Mind reading and other Google tricks

Wouldn’t it be great if you could figure out what your constituents were thinking about? Well, it turns out that Google’s Insights for Search might make you a mentalist after all.

Insights has been around for a good long while, but that doesn’t mean it isn’t interesting. Check out this comparison of the terms “donate” and “give.”

You can see that, in 2010, “give” had a significantly higher search volume than “donate.” You can also see that there is no big spike in the fourth quarter – something you might expect.

So what does this mean? Should you switch all your “donate” buttons to “give” buttons? Not necessarily. The usability testing we’ve done has shown that either label works fine for site visitors. In other words, when given a generic task – like “How would you support this ministry financial?” – users would have no problem figuring it out, whether the button said “give” or “donate.”

So, back to the question, “What does this mean?” This insight into what people search for should change what terms you optimize in search. While it may not matter what you call your give button, once someone gets onto your site, using “give” as a keyword should result in more traffic – because there are more people searching for it.

I recently went through some optimization training from MecLabs, where the mantra is that they don’t optimize landing pages, they optimize mental processes. Said another way, the more your website reflects what your users are already thinking, the lower the friction and the higher the conversion.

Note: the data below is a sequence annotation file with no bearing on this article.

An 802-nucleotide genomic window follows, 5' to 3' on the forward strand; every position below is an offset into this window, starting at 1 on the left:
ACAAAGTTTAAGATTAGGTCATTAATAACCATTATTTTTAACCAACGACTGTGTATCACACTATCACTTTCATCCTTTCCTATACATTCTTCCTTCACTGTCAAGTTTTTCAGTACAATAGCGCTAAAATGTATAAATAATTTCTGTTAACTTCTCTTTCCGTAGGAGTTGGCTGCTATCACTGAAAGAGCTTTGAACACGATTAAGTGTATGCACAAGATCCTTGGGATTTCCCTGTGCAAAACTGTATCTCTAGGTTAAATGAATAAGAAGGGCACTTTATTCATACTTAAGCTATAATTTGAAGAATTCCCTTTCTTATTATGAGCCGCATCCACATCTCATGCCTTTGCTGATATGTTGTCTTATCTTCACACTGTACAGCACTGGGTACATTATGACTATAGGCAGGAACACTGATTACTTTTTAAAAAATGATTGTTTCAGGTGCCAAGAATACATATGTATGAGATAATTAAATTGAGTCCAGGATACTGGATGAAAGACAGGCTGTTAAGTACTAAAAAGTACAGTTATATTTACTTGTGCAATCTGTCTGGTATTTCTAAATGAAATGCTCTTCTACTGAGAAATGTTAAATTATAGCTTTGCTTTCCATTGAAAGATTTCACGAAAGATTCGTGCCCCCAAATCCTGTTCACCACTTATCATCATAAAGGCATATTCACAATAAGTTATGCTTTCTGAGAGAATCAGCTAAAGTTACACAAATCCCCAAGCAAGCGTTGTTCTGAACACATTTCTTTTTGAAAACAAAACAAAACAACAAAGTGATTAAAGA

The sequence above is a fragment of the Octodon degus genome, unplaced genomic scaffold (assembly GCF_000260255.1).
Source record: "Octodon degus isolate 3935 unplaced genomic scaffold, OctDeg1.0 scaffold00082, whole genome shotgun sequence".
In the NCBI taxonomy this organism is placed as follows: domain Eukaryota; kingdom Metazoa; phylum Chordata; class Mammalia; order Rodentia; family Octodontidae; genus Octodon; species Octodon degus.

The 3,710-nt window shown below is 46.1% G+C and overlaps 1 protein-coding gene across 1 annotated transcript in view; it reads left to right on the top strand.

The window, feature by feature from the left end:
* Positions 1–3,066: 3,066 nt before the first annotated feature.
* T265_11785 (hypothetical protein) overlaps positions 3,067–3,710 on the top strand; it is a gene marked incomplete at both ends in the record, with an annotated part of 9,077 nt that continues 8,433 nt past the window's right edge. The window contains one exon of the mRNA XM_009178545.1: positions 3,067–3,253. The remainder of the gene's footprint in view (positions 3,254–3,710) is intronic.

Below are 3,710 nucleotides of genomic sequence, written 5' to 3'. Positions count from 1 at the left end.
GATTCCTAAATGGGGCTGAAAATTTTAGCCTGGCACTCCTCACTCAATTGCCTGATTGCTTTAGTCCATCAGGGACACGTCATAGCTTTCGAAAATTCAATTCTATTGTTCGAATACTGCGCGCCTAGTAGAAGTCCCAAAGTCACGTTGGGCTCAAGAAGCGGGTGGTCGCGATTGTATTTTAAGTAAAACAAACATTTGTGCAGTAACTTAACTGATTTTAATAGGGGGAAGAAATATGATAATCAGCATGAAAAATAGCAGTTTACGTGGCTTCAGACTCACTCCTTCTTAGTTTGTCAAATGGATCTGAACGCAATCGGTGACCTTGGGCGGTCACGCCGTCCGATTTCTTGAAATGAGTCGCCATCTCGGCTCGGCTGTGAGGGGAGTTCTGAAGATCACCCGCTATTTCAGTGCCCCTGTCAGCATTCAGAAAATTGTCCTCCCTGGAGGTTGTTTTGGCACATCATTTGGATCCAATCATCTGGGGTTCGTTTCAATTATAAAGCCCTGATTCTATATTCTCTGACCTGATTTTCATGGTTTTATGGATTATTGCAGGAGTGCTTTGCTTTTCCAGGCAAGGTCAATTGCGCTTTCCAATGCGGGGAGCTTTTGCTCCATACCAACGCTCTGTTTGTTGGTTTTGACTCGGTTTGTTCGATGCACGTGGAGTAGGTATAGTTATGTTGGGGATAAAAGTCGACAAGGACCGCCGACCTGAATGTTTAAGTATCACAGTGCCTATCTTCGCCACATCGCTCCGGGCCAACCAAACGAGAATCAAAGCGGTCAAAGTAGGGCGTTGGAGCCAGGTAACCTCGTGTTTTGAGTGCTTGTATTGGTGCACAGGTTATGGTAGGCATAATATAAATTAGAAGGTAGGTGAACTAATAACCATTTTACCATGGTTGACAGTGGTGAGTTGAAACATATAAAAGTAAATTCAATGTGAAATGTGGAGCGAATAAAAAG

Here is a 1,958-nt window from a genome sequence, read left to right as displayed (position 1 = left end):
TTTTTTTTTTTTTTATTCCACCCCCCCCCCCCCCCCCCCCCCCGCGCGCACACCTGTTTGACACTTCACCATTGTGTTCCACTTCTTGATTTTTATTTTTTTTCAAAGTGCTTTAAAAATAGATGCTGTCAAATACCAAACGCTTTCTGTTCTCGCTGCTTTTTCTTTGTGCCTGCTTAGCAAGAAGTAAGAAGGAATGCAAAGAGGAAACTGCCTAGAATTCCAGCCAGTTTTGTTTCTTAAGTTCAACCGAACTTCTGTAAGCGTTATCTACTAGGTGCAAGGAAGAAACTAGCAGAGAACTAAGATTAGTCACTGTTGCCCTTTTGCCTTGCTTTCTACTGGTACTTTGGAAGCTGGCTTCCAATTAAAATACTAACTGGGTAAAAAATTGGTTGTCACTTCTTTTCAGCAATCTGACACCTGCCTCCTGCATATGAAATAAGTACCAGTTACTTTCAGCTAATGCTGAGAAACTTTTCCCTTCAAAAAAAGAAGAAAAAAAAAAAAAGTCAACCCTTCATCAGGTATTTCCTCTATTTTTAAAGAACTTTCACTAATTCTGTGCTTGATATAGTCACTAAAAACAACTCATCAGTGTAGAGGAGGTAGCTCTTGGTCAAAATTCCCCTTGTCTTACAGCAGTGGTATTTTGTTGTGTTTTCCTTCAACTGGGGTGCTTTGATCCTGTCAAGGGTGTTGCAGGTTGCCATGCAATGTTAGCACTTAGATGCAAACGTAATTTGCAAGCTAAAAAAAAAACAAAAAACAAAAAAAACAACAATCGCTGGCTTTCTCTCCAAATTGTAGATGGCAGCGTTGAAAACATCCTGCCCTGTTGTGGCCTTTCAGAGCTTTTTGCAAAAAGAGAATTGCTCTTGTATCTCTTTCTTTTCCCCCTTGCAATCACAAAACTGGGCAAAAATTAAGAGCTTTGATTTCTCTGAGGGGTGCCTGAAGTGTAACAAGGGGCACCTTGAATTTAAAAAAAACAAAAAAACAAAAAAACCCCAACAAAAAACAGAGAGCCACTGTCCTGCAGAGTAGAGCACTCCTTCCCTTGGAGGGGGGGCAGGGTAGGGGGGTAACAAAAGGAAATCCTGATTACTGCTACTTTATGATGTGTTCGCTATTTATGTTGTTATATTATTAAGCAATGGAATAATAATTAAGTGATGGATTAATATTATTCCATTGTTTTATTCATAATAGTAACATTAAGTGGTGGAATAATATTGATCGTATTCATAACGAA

You can also narrow the results to a particular geographic area, especially helpful to regional ministries like rescue missions. For example, how could you answer the question “Are folks searching more for ‘homeless’ or ‘hunger’?”

You can see that “homeless” tracks above “hunger,” but they tend to move together. You can also see yearly patterns, where interest increases in the fourth quarter and trends up over time. This is a good thing for Seattle’s Union Gospel Mission, who focuses on these issues in the fourth quarter.

By monitoring and understanding these trends, you can begin to get a sense of how folks think about issues around your cause, and you can begin to speak in ways that fit these thought patterns. The next level is to make your website responsive to the income search terms when someone clicks from Google. Google sends the search terms someone uses when they click to your site from organic search results, and you can customize your homepage or even send folks to purpose-built landing pages to even further enhance the experience.

There is an awful lot of noise out there. If you can hone you’re messaging to match what people are already thinking, your message will stand out significantly.